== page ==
I was so looking forward to reading Home – which won the Orange Prize in 2009 -after liking Gilead and so enjoying Housekeeping. The novel is set in the Iowa town of Gilead – unsurprisingly, the same setting as Robinson’s novel of the same name – and funnily enough, I had the same problems with Home as I did with the aforementioned. Everything felt a little flat to me, characters included. The scenes which Robinson described were very mundane on the whole, and the prose was devoid of the beauty which is so ever-present within Housekeeping. The notion of religion throughout entirely saturates what little plot there is.
Home tells the story of a woman named Glory, who has returned to her hometown to look after her dying father, Reverend Boughton. The two are soon joined by Glory’s troubled brother Jack, which essentially seems to render the novel a modern retelling of the ‘prodigal son’ tale. The mundanity of everyday life is heavily entrenched within the novel. All that Glory seems to do for much of the book is to cook, visit various shops to buy various items which hold no excitement or relevance to the story, and to garden. I became a little frustrated with this, as very few of the scenes which she appeared within – and there were many – actually contributed in any way to the storyline. It felt as though Robinson had many pages to fill but not enough to say. There were also some rather stereotypical elements used within the novel which irked me somewhat.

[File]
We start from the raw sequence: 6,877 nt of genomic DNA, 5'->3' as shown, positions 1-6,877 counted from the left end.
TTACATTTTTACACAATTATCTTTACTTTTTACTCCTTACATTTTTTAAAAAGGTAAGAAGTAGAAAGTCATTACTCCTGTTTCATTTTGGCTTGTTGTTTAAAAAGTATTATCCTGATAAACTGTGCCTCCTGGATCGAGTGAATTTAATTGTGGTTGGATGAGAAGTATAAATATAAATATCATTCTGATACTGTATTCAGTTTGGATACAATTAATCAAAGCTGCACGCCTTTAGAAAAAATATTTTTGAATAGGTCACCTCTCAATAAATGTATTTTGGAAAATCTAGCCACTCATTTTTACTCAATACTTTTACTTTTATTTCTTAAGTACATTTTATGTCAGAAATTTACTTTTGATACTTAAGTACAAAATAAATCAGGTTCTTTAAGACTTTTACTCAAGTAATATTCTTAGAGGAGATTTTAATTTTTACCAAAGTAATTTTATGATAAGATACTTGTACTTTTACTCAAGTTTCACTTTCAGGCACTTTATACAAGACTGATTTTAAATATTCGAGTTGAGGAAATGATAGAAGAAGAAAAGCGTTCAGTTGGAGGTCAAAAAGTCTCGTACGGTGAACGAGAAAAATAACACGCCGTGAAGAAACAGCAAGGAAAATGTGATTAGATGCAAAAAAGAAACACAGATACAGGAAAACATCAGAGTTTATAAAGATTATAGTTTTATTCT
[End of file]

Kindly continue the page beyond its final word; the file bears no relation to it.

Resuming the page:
Reverend Broughton’s gradual memory loss was rendered both well and sympathetically. For me, it was certainly the strongest aspect of the novel. I sadly found the dialogue between the characters utterly bland, and it provided a curious sense of detachment. I do not feel as though it allowed me to get to know any of the characters, any more than the spare, undecorated prose did.
I wanted to stop reading Home as soon as I felt that it had become a little too preachy in its tone, but I thought I would give Robinson the benefit of the doubt. A quote upon the novel’s back page, which states that the last fifty pages are powerful and moving also contributed to my decision to read it all the way through, in order to see how it improved – or, even, if it would. I did not find it ‘magnificently moving’, sadly. Even if it were not for the over-preaching style of the prose, I do not believe that I would have enjoyed this novel. There were no characters within it whom I could identify with, and the plot is so small in its entirety that it feels incredibly drawn out in a novel of this size.
I remember, upon reading Gilead and awarding it three stars, that I was certainly in the minority with my lower rating. Most of the reviews which I read around the same time expressed the readers’ adoration for the novel, and I believe that those people – of which there are many – will absolutely love Home too. Sadly, it just wasn’t for me. I shall be leaving books set within Gilead well alone in future – a shame, because I do believe that it is the town in which Robinson’s forthcoming novel Lila is set. I can only hope that she writes something akin to Housekeeping in future, for then I shall certainly certify myself a fan of hers once more.